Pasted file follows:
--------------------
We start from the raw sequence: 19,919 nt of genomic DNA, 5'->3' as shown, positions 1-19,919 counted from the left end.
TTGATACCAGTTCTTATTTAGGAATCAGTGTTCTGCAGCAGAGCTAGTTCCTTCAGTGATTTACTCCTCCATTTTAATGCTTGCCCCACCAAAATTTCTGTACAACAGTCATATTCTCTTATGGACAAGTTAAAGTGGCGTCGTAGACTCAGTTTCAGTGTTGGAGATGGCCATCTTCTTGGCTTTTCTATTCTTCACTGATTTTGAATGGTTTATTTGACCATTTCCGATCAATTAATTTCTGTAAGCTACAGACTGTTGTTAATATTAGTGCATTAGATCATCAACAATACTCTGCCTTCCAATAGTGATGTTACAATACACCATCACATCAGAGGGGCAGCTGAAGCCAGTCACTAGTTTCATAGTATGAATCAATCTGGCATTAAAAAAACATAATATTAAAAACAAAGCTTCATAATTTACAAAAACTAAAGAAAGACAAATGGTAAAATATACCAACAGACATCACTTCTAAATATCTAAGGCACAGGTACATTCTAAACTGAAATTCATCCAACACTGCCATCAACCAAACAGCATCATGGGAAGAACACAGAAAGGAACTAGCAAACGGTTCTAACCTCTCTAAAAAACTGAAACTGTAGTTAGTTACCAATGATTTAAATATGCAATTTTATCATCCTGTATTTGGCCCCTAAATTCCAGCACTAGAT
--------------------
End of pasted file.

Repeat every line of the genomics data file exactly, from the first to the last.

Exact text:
We start from the raw sequence: 19,919 nt of genomic DNA, 5'->3' as shown, positions 1-19,919 counted from the left end.
TTGATACCAGTTCTTATTTAGGAATCAGTGTTCTGCAGCAGAGCTAGTTCCTTCAGTGATTTACTCCTCCATTTTAATGCTTGCCCCACCAAAATTTCTGTACAACAGTCATATTCTCTTATGGACAAGTTAAAGTGGCGTCGTAGACTCAGTTTCAGTGTTGGAGATGGCCATCTTCTTGGCTTTTCTATTCTTCACTGATTTTGAATGGTTTATTTGACCATTTCCGATCAATTAATTTCTGTAAGCTACAGACTGTTGTTAATATTAGTGCATTAGATCATCAACAATACTCTGCCTTCCAATAGTGATGTTACAATACACCATCACATCAGAGGGGCAGCTGAAGCCAGTCACTAGTTTCATAGTATGAATCAATCTGGCATTAAAAAAACATAATATTAAAAACAAAGCTTCATAATTTACAAAAACTAAAGAAAGACAAATGGTAAAATATACCAACAGACATCACTTCTAAATATCTAAGGCACAGGTACATTCTAAACTGAAATTCATCCAACACTGCCATCAACCAAACAGCATCATGGGAAGAACACAGAAAGGAACTAGCAAACGGTTCTAACCTCTCTAAAAAACTGAAACTGTAGTTAGTTACCAATGATTTAAATATGCAATTTTATCATCCTGTATTTGGCCCCTAAATTCCAGCACTAGAT